In our institution, open surgical tracheostomy was done at the bedside which was shielded with curtains. Figure 1 shows stepwise illustration of the procedure done at our institution.

Fig. 1: Stepwise illustration of open tracheostomy procedure done at our institution

Precautions for Surgical Team

  • Decision to proceed with surgery should be thoroughly discussed with critical care team with proper risk stratification of the patient profile.

  • Anticoagulants should be stopped before the recommended time interval to minimize intraoperative and postoperative bleeding.

  • Adequate recommended protection should be ensured on the line of COVID-19 protocol before starting the procedure.

  • Clear visibility should be ascertained after donning.

  • Mode of communication should be established and rehearsed preoperatively.

  • Backup operation theater should be ready to manage tracheostomy-related complications with efficient transportation to operation theater in cases done bedside in ICU.

  • After opening the trachea, finger should be put over the stoma, ET tube should be pulled with bulb deflated till only tip is felt.


Comorbidity remains the most important factor in determining the severity of COVID-19 with most common being diabetes mellitus. More than one comorbidity added to the problem was an important determinant in deciding ICU care and subsequent need for tracheostomy.

As COVID-19 treatment protocol includes anticoagulation as prophylaxis, even after taking adequate measures as stopping anticoagulants before recommended time period, generalized oozing from wounds was longer and needed meticulous hemostasis.

Few incidences of air leaks caused fogging of goggles and shields leading to difficulty in performing procedure were also reported by the team members.

Maximum aerosol generation occurs at the time of entering the trachea so ventilator pause for a brief duration of time can potentially reduce aerosol generation.

Continuous suction after tracheal stoma creation by one dedicated team member remains crucial to minimize exposure.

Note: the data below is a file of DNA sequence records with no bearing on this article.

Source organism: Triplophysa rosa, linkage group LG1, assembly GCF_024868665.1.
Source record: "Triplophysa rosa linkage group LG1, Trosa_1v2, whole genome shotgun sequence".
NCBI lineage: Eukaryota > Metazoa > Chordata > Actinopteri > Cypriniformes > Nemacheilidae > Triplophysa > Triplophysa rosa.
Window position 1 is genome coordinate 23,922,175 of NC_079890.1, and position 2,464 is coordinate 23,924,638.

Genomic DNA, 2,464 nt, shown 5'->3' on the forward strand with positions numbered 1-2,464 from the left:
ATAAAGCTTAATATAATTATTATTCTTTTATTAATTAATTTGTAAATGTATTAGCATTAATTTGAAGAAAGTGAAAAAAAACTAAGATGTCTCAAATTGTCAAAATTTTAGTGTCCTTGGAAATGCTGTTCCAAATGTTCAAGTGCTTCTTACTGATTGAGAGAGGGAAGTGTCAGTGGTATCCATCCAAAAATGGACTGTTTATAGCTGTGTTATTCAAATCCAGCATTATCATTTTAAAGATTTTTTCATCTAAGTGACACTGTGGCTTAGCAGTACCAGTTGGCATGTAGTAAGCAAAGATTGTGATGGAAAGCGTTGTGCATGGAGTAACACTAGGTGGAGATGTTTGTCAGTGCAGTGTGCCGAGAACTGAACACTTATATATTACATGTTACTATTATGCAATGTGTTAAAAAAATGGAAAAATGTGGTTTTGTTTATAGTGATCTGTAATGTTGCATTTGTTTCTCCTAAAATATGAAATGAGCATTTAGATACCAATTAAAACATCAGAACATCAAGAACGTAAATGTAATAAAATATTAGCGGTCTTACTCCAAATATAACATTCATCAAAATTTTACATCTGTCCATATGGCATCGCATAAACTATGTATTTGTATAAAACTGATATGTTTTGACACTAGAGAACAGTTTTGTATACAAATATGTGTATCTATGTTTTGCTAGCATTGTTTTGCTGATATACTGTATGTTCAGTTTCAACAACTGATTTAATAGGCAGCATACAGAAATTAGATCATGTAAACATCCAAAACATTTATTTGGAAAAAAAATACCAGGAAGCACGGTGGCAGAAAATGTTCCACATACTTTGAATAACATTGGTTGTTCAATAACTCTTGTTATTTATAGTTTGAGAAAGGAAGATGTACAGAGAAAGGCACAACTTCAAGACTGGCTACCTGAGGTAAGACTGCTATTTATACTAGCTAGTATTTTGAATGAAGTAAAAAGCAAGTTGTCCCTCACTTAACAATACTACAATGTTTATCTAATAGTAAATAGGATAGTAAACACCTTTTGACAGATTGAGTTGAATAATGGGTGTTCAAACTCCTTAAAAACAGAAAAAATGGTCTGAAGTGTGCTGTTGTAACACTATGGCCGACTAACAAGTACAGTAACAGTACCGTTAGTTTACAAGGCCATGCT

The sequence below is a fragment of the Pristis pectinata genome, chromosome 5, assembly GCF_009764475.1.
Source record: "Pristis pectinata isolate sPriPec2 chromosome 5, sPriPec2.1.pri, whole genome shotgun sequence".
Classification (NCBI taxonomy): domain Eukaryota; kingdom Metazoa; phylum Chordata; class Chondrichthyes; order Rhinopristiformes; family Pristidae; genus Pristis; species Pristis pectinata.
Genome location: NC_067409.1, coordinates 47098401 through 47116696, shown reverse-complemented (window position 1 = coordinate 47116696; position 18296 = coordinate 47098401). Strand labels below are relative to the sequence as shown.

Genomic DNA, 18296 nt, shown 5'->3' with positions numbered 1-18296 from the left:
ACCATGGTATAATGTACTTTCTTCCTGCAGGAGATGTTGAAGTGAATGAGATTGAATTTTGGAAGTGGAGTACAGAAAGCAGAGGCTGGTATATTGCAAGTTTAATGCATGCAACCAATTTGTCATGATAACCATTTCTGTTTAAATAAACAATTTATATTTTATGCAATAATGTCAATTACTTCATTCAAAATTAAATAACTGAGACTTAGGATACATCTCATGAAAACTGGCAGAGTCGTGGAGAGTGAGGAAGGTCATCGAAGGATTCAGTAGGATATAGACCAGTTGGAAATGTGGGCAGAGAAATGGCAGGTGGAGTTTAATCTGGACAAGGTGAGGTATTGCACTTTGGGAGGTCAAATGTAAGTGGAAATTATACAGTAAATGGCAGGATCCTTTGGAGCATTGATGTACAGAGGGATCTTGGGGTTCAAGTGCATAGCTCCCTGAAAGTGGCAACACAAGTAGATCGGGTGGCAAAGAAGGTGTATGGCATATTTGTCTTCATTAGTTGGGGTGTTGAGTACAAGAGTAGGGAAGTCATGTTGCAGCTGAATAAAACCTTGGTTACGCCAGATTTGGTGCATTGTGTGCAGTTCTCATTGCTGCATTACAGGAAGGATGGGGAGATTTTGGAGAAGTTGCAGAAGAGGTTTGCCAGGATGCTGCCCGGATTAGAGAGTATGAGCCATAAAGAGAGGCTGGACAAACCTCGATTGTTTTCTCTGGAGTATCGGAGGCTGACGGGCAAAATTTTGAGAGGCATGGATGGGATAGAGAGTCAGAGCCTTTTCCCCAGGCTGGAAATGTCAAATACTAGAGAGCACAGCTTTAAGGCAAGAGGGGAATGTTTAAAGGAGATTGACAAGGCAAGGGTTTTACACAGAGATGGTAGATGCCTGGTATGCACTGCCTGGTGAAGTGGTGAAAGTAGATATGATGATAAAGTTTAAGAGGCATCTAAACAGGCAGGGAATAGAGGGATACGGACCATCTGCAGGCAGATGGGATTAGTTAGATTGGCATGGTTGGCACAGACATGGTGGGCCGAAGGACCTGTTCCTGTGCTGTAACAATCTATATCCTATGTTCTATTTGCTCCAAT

Ensuring communication with emergency sign language proved to be beneficial and imparted confidence among team members.

Securing the tracheostomy tube is crucial as inadequately tied tubes may leak or come out leading to panic thereby threatening patients’ life along with healthcare workers safety.

Following our safety precaution guidelines, none of our ICU attending ENT surgeons got COVID-19 infection.

Timing of Tracheostomy

Chao et al. originally recommended deferring tracheostomy beyond 21 days of intubation and recommended open surgical tracheostomy over PDT.8 Early guidelines from the UK and national bodies suggested a cautious approach to tracheostomy in patients with COVID-19 avoiding before 10 days of intubation, allowing for a sufficient decline in viral load.6,12 Reports now suggest, when COVID-19 overwhelms capacity in ICUs, early timing of tracheostomy may accelerate ventilator weaning and free-up critical equipment, staff, and units. Updated guidelines now recommend that timing of tracheostomy consider scarcity of ventilators and other ICU resources.6,7,9

McGrath et al. suggested that tracheostomy be delayed until at least day 10 of mechanical ventilation and considered only when patients are showing signs of clinical improvement.7

Due to tracheostomy being at the intersection of patient benefit versus healthcare worker risk, the timing of doing this procedure in COVID-positive intubated patient still remains inconclusive and needs more data and demand extensive research in this field.

The present study was done to share the unique experiences of healthcare workers in doing common procedure like tracheostomy (open tracheostomies), which was done in daily practice and our limitations include small sample size (no sample size estimation and power analysis was done) and data on percutaneous tracheostomies done in ICU could not be availed.


Tracheostomy is an aerosol-generating procedure with a fine line between healthcare worker’s safety and patient care along with proper use of available resources and so there is a need for sharing of experience from various centers in order to devise a common protocol to improve patient benefit and healthcare workers safety. COVID-19 pandemic management needs proper planning and understaning and this study adds to that especially in planning tracheostomy in ICU patients. With proper planning and following guidelines, the chances of COVID-19 infection could be reduced in healthcare workers and also reduces surgical challenges during the procedure, thus safeguarding patient safety.


The authors acknowledge the individual unique experiences shared by resident doctors, nurses, and OT staff for performing tracheostomies in COVID-19 patients.


Ravi Meher: Conceived and Designated the Analysis, Collected the Data; Vikas Kumar: Collected the data, contributed data or analysis tools, performed the analysis, wrote the Paper; Vikram Wadhwa: Conceived and designated the analysis, contributed data or analysis tools; Ishwar Singh: Conceived and designated the analysis, contributed data or analysis tools; Praveen Kumar Rathore: Conceived and designated the analysis, contributed data or analysis tools; Munisha Agarwal: Conceived and designated the analysis, contributed data or analysis tools.


Munisha Agarwal